There was nothing abstract about the Hell he created. Dante pictured himself personally taking a voyage into the hereafter to meet men and women, both of his time and from the past, who were being rewarded for their virtue or eternally castigated for their offenses. Of that journey through purgatorial fires and heavenly wonders, guided by his dead childhood sweetheart Beatrice, it was the Florentine writer’s descent into the saturated circles of Hell that most fascinated and enthralled readers throughout the centuries. We listen to stories of the wicked as they express their remorse and experience the excruciatingly sophisticated torments he dreamt up as suitable reprisals for the damage they did during their earthly existence.

Witnessing the infernal realities President Trump has unleashed on America, I can’t help wondering where Dante would have placed our miscreant-in-chief in his afterlife of horror. In the end, perhaps not surprisingly, I realized one obvious thing: the 45th president has such a multitude of transgressions to his name that he fits almost every category and canto that Dante invented for the sinners of his age.

As I pondered what the Italian author would have made of Trump and his certainty that he was above the laws of society and nature, …read more


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Biden's new plan for the Supreme Court sounds like a disaster in the making

October 22, 2020 in Blogs

By Cody Fenwick

Former Vice President Joe Biden on Thursday finally fleshed out his answer on the question of court-packing, which he had studiously avoided following the death of Supreme Court Justice Ruth Bader Ginsburg.

While his strategic silence had given hope to some who favor expanding the size of the Supreme Court, his new remarks are much more concerning.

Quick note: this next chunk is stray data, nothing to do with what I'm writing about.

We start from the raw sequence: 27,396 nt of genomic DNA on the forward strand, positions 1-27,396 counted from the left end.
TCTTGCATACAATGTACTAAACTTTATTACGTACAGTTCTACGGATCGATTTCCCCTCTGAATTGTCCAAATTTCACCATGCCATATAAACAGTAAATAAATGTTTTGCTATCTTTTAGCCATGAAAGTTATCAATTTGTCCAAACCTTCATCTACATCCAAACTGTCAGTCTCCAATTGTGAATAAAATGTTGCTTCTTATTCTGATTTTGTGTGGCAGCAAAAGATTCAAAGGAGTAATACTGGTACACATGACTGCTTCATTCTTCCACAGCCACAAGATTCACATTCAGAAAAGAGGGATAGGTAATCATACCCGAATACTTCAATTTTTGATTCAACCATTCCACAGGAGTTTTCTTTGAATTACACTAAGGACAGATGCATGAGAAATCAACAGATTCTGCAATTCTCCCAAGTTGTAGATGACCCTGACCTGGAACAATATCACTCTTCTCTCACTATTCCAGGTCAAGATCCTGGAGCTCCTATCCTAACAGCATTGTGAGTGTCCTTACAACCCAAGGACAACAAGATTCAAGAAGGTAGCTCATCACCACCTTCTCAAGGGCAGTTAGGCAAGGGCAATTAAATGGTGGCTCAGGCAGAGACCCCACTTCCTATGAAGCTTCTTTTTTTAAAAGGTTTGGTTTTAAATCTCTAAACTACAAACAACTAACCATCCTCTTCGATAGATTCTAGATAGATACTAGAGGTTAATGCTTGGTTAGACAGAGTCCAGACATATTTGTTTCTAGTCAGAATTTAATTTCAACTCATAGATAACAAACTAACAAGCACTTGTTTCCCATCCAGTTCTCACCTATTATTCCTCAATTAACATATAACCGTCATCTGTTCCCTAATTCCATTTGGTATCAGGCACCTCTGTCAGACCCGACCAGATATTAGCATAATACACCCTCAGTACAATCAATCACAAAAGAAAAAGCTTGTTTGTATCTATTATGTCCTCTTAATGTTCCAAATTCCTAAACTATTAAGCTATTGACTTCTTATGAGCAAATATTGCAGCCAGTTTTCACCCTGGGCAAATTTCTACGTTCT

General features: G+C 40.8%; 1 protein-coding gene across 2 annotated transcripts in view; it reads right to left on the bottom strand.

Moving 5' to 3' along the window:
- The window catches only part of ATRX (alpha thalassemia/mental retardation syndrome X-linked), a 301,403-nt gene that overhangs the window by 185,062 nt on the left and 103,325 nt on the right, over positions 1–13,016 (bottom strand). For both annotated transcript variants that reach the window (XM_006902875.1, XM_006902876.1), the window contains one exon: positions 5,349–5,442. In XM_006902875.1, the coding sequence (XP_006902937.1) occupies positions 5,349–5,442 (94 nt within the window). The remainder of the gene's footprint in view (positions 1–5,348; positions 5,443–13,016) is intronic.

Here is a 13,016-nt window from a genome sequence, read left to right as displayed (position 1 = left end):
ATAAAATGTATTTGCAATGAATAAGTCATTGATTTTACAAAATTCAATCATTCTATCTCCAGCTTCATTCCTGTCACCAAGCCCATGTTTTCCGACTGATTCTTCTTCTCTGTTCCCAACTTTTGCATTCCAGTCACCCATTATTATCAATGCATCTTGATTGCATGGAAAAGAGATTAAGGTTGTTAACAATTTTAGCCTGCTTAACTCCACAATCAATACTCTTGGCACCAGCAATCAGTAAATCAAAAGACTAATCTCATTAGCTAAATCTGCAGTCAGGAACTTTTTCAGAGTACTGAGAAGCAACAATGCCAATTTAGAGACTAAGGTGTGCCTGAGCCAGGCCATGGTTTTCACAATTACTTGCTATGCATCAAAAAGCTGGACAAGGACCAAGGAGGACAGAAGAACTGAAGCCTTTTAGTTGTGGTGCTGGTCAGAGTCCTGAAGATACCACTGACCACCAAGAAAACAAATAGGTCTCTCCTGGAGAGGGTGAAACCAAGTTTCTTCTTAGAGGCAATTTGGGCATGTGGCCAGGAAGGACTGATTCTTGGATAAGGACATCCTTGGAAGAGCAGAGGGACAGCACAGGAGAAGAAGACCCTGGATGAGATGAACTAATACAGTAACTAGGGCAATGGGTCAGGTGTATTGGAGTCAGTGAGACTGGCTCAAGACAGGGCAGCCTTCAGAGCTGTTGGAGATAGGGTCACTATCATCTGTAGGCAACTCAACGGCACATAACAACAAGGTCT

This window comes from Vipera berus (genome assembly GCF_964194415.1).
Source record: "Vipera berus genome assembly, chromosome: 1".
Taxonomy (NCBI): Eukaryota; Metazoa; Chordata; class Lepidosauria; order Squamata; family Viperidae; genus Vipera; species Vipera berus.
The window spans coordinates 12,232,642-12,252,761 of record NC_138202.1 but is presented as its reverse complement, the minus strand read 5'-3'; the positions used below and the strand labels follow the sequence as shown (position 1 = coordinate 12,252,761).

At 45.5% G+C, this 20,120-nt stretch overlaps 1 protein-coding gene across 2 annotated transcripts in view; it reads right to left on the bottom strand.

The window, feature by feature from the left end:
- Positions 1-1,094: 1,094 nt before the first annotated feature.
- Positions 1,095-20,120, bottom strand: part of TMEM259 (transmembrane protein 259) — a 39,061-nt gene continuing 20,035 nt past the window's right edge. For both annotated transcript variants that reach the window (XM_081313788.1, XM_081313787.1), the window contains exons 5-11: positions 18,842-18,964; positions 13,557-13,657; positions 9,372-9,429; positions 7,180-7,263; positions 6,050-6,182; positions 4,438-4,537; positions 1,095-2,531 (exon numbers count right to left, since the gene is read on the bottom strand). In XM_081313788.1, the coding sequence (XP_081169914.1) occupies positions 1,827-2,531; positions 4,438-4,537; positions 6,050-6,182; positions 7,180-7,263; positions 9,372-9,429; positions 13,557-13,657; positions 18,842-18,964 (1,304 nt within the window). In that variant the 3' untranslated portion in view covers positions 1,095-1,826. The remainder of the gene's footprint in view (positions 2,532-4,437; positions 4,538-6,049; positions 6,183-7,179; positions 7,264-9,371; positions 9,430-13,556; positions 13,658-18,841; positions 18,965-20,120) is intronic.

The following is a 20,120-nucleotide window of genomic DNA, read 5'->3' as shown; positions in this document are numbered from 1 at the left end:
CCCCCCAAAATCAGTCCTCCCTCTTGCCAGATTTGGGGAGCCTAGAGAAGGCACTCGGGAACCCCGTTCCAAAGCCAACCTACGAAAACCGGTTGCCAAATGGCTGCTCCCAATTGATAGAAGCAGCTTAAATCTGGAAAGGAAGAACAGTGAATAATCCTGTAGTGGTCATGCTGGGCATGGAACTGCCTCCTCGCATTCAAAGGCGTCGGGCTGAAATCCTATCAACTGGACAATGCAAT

“If elected what I will do is I’ll put together a national commission of — bipartisan commission of — scholars, constitutional scholars, Democrats, Republicans, liberal, conservative, and I will ask them to over 180 days come back to me with recommendations as to how to reform the court system because it’s getting out of whack, the way in which it’s being handled,” Biden said in a clip of an interview with CBS’s “60 Minutes.”

“And it’s not about court packing,” he continued. “There’s a number of other things that constitutional scholars have debated and I’ve looked to see what recommendations that commission might make.”

This answer has some virtue. It finally gives Biden a solid answer to a question he seemed to be dodging, which may put him on slightly firmer ground when talking about the issue. To the extent voters are looking for measured, moderate proposals from a presidential candidate, it may offer some reassurance. Most of all, it helps take the issue off the table for him for the next two weeks, allowing for him to focus on issues where he thinks he’s strongest: fighting the pandemic and uniting the country.

But that’s where the advantages end. As a substantive plan, it could well be a disaster.

The problem is that Biden, along with many other establishment Democrats, doesn’t seems to quite realize how dire a threat a 6-3 conservative majority on the Supreme Court poses. On a wide range of progressive issues, including abortion, Obamacare, voting rights, environmental regulation, immigrants’ rights, freedom from religion, consumers’ rights, workers’ rights, LGBTQ rights, and D.C. statehood, the right-wing court could prove to be an immovable impediment. And on any number of obscure issues of statutory interpretation, a conservative court could find creative ways to thwart Democrats’ policy goals and electoral ambitions. This is a five-alarm fire for the progressive agenda.

That’s why many have concluded that expanding the court is necessary. Previous congresses have changed the size of the court many times, and it is clearly entirely constitutional. Republicans will doubtless cry foul, but so what? The era …read more


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Why silencing Trump's mic won’t stop him from short-circuiting the democratic process

October 22, 2020 in Blogs

By The Conversation